NYC Solar Schools Education Program 2020-2021
The NYC DOE Office of Sustainability and Solar One are partnering for the 7th annual NYC Solar Schools Education Program. This program is FREE for interested teachers; all costs are covered by the DOE through funding from the Department of Citywide Administrative Services (DCAS).
NYC Solar Schools Education Program Benefits:
- Virtual professional learning program for 3-12th grade teachers
- Access to full GDL curriculum including lesson plans that align with the NYSSLS and NYS Science Regents
- NEW interdisciplinary remote learning curriculum resources
- Place-based and hands-on activities that can compliment Amplify curriculum and support students to investigate local phenomena
- Strategies for incorporating climate change and renewable energy content into curriculum
- Free classroom materials including multimeters, mini solar panels, and circuit supplies
- Opportunities to apply for free classroom visits and 1-on-1 lesson planning with a Solar One educator (limited availability)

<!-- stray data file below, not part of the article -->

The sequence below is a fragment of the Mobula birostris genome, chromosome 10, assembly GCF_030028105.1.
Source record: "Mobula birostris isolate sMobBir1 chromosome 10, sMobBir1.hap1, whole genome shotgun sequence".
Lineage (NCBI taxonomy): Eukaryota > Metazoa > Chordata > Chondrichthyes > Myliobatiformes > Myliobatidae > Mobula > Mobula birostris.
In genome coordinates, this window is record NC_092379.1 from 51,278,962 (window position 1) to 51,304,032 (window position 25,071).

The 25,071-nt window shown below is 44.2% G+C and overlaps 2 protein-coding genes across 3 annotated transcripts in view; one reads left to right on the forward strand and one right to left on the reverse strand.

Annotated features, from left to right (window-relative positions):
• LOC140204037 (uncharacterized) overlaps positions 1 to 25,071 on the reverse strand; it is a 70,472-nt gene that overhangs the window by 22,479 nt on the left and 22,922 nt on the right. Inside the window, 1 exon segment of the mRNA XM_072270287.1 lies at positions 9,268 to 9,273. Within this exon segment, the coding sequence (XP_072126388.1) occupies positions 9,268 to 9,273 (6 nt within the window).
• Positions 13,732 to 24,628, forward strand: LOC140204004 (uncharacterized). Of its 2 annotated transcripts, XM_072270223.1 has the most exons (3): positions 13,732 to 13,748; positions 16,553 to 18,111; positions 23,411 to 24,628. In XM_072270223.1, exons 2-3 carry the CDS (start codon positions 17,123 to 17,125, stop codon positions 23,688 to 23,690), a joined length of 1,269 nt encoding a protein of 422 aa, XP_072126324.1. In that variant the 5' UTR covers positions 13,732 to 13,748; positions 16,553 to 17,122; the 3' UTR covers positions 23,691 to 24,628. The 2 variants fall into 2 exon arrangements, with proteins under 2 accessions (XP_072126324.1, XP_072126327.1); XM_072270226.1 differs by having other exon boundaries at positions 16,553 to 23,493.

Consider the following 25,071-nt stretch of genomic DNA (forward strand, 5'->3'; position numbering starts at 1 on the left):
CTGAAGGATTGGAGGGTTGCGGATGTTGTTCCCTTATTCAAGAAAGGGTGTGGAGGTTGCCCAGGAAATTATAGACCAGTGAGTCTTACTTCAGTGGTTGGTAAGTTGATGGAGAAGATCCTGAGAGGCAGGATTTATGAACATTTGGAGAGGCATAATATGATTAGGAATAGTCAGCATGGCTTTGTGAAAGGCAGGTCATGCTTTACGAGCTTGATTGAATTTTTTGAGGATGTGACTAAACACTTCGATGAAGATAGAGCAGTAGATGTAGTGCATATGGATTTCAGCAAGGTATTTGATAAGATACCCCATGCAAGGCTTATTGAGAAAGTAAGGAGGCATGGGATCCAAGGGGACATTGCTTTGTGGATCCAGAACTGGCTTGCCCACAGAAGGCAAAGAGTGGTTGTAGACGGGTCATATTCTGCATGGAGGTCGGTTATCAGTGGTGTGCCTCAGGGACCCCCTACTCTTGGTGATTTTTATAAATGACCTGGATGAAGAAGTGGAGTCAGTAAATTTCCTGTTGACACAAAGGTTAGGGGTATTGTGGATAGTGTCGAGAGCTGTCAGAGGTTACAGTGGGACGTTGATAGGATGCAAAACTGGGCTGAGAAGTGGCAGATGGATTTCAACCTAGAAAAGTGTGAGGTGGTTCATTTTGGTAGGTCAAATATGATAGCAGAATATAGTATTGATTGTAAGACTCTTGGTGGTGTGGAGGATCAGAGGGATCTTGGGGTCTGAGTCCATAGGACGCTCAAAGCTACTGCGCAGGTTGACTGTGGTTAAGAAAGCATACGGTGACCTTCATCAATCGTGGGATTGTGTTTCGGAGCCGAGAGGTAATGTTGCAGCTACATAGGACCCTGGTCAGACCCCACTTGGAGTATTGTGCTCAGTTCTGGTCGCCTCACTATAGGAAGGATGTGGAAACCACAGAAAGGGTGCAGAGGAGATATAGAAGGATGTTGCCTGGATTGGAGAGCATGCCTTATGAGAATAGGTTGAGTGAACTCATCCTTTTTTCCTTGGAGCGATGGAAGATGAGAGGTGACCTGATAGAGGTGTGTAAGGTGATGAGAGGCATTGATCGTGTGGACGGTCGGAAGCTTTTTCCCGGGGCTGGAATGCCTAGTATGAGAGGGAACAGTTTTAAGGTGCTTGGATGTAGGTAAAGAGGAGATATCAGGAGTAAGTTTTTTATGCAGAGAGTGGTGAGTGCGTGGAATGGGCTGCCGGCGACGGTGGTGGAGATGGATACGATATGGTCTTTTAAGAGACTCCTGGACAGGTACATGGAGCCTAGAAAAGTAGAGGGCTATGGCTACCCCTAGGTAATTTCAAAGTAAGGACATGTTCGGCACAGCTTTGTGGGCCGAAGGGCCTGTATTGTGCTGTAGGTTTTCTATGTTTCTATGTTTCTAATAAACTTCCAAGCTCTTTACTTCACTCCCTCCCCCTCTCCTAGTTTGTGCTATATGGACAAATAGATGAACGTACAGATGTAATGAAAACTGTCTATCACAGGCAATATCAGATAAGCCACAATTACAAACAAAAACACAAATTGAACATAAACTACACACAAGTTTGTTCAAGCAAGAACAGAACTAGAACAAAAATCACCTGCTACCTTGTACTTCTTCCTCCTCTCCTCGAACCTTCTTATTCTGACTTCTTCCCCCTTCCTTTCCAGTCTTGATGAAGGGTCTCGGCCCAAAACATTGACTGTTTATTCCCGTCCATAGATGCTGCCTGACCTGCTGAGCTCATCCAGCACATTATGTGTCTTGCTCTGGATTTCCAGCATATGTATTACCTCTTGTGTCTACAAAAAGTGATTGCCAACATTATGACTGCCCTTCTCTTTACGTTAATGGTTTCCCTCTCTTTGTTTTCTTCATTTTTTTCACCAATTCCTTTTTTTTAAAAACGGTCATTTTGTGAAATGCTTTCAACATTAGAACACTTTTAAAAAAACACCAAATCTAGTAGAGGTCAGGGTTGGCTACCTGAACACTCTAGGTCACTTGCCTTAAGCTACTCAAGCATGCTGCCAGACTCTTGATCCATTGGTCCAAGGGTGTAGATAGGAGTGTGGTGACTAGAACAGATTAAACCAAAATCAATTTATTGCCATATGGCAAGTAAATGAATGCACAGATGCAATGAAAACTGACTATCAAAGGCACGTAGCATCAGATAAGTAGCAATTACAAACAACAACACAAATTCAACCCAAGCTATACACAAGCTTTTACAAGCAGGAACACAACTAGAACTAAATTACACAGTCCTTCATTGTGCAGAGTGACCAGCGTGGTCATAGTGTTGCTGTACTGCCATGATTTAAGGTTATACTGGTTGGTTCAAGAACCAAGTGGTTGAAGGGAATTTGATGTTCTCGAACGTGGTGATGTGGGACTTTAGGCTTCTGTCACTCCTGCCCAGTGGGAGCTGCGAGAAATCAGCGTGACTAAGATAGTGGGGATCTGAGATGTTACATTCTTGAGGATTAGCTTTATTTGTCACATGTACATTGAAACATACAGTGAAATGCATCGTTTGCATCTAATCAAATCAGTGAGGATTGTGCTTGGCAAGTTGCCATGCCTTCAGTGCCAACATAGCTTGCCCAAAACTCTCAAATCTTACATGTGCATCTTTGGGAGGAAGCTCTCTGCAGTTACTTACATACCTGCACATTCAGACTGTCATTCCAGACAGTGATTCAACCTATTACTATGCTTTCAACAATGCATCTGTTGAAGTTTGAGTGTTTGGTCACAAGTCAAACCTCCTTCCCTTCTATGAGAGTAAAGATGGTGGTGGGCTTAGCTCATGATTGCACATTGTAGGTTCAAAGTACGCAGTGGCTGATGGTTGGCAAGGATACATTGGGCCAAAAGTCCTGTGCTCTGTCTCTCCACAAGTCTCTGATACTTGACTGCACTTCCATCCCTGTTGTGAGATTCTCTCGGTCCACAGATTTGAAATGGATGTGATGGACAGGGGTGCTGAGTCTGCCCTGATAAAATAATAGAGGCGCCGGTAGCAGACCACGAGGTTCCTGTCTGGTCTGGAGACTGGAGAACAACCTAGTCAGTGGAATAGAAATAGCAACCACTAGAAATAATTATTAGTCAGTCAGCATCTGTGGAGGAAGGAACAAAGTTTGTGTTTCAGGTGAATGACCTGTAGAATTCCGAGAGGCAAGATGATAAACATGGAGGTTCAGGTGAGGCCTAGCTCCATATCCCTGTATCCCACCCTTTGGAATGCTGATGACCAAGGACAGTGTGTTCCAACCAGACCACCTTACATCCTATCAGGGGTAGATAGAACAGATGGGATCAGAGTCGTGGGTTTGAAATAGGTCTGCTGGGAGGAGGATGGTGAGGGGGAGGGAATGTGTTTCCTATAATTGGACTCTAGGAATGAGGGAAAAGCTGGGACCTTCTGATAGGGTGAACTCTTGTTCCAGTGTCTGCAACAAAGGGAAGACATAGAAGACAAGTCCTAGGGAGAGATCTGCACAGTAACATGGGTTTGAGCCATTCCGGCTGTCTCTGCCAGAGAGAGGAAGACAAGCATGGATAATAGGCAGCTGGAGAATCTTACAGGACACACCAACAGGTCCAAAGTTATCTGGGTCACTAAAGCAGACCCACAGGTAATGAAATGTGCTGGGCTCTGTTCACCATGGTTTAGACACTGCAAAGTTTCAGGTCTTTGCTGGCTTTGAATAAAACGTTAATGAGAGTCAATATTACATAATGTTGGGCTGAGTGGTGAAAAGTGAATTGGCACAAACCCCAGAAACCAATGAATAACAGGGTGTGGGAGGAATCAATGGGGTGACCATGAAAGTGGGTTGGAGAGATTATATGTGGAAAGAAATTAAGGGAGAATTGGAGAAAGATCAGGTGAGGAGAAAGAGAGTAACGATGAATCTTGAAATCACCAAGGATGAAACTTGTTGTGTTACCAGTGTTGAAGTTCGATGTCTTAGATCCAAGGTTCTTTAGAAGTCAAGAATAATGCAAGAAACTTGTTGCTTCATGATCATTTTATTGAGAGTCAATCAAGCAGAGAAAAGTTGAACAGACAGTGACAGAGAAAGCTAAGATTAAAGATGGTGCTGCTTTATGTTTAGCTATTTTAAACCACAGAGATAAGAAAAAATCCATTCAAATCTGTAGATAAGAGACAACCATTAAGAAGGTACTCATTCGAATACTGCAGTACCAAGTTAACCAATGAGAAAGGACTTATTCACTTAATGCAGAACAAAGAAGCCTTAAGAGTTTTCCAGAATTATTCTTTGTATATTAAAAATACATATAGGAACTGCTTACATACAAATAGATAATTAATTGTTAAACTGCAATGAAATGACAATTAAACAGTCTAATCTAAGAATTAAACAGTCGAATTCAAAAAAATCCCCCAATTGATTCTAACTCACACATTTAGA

- Best practices from a community of teachers leading sustainability education in NYC schools!
About the NYC Solar Schools Education Program
The NYC DOE is working with the Department of Citywide Administrative Services, Division of Energy Management (DCAS DEM) on a mayoral initiative to install 100 MW of solar on City-owned buildings by 2025. In order to connect solar installations to classroom education, the NYC DOE Office of Sustainability, STEM Department, and Solar One developed the Solar Schools Education Program. Connecting solar installations on school buildings to curriculum allows teachers to use solar as a tool for students to learn about renewable energy and sustainability, and as a catalyst for STEM learning.
The NYC Solar Schools Education Program includes professional learning training opportunities for teachers, in-school classroom residencies with students, and a Career and Technical education program. The GDL curriculum explored during the training includes a combination of hands-on activities that give context for why solar is important – such as an introduction to power plants, fossil fuels, and climate change – and explores the science and applications of solar energy through building mini-solar systems, field studies, and experiments.
Read an in-depth case study on the NYC Solar Schools Education Program written by the Building Energy Exchange HERE
Learn more about how solar is being implemented on DOE school rooftops in Generation 180’s Brighter Future Report